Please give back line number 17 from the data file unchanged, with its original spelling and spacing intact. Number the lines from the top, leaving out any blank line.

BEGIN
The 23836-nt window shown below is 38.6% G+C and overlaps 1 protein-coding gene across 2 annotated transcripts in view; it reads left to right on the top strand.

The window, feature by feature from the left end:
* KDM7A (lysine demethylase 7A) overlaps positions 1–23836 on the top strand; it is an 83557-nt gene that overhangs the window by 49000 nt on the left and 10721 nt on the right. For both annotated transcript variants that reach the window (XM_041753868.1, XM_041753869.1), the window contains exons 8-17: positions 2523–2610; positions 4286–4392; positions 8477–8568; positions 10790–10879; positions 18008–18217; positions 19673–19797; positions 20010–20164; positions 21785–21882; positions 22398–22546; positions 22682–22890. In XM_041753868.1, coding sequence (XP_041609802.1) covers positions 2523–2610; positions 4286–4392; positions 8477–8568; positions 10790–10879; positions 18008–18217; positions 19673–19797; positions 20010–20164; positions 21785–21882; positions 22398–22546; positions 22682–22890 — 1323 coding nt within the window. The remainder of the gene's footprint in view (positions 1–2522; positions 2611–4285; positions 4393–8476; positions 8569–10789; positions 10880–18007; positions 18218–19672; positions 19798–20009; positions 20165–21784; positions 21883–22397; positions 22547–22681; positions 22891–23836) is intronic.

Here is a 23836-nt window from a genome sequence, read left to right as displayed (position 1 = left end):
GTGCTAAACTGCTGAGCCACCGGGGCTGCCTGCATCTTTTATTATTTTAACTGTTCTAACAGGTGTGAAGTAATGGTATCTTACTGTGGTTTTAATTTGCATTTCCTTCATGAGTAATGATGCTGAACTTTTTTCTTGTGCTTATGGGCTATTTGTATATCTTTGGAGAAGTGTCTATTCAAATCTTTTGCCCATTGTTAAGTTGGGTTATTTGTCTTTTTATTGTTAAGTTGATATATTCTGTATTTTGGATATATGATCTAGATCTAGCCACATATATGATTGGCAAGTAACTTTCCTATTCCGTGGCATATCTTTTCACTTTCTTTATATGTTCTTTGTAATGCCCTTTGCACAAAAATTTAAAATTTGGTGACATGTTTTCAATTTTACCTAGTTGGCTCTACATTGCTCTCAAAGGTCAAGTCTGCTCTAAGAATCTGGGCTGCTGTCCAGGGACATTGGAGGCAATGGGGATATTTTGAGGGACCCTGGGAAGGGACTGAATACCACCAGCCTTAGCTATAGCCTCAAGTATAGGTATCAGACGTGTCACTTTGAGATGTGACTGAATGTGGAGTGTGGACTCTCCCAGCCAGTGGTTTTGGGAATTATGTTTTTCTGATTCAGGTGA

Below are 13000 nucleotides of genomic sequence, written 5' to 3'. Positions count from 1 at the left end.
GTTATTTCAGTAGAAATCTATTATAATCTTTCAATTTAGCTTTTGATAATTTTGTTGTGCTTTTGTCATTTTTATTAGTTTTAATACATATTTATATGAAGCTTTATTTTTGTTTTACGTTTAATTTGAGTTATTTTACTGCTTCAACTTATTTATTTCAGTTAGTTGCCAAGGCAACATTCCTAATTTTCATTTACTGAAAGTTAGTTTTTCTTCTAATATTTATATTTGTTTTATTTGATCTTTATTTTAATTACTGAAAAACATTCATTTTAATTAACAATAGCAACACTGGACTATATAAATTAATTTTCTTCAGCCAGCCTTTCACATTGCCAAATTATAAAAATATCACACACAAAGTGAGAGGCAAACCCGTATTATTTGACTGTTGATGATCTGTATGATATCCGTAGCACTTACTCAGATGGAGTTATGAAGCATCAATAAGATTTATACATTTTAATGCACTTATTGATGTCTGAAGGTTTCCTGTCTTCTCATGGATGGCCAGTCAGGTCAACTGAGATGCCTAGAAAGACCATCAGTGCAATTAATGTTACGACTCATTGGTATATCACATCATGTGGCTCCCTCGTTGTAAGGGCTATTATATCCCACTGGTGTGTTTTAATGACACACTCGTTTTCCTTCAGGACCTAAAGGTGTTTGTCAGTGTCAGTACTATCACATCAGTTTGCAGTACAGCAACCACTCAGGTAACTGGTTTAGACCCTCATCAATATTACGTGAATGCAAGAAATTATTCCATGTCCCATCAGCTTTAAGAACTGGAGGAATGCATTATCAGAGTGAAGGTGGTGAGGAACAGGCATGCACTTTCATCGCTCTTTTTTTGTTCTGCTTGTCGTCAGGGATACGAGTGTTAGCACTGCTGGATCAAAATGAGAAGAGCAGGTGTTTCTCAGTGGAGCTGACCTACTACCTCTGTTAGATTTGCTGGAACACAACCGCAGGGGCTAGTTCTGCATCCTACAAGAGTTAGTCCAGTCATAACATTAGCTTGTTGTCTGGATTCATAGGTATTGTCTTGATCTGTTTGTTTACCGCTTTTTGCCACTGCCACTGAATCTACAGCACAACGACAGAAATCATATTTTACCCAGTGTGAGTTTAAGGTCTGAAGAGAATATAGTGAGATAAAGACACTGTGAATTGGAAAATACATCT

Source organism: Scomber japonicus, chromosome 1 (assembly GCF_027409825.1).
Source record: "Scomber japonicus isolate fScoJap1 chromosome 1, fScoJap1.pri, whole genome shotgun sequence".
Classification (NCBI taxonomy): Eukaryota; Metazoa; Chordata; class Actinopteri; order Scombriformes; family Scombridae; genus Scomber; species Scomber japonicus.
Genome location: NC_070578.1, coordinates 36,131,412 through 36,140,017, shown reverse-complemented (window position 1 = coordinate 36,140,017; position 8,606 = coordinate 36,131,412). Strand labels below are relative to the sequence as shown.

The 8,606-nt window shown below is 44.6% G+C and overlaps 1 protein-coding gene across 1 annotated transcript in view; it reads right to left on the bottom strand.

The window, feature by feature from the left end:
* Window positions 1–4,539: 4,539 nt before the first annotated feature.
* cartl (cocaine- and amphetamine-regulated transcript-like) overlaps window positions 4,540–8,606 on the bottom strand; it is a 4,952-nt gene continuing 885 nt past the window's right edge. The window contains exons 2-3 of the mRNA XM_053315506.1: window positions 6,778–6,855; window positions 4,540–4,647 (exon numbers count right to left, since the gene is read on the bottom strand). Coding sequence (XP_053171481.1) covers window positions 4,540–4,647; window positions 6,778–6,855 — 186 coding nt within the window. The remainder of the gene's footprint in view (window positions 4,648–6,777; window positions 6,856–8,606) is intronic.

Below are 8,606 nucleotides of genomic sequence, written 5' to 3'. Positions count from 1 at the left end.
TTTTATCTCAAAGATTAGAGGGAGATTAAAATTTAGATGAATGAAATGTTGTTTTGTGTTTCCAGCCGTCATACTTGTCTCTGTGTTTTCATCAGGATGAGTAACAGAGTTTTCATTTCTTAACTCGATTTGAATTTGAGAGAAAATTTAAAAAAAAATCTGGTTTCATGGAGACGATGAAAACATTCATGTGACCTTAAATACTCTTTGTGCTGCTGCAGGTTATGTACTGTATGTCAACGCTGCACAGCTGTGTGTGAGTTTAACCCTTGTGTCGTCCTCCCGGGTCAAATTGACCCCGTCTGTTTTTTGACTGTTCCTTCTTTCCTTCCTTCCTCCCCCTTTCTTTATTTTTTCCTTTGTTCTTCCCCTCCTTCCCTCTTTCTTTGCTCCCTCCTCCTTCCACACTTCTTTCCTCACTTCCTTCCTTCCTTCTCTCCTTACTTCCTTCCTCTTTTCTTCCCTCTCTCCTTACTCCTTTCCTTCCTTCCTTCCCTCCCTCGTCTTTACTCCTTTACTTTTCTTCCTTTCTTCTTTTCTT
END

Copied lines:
TTTTATCTCAAAGATTAGAGGGAGATTAAAATTTAGATGAATGAAATGTTGTTTTGTGTTTCCAGCCGTCATACTTGTCTCTGTGTTTTCATCAGGATGAGTAACAGAGTTTTCATTTCTTAACTCGATTTGAATTTGAGAGAAAATTTAAAAAAAAATCTGGTTTCATGGAGACGATGAAAACATTCATGTGACCTTAAATACTCTTTGTGCTGCTGCAGGTTATGTACTGTATGTCAACGCTGCACAGCTGTGTGTGAGTTTAACCCTTGTGTCGTCCTCCCGGGTCAAATTGACCCCGTCTGTTTTTTGACTGTTCCTTCTTTCCTTCCTTCCTCCCCCTTTCTTTATTTTTTCCTTTGTTCTTCCCCTCCTTCCCTCTTTCTTTGCTCCCTCCTCCTTCCACACTTCTTTCCTCACTTCCTTCCTTCCTTCTCTCCTTACTTCCTTCCTCTTTTCTTCCCTCTCTCCTTACTCCTTTCCTTCCTTCCTTCCCTCCCTCGTCTTTACTCCTTTACTTTTCTTCCTTTCTTCTTTTCTT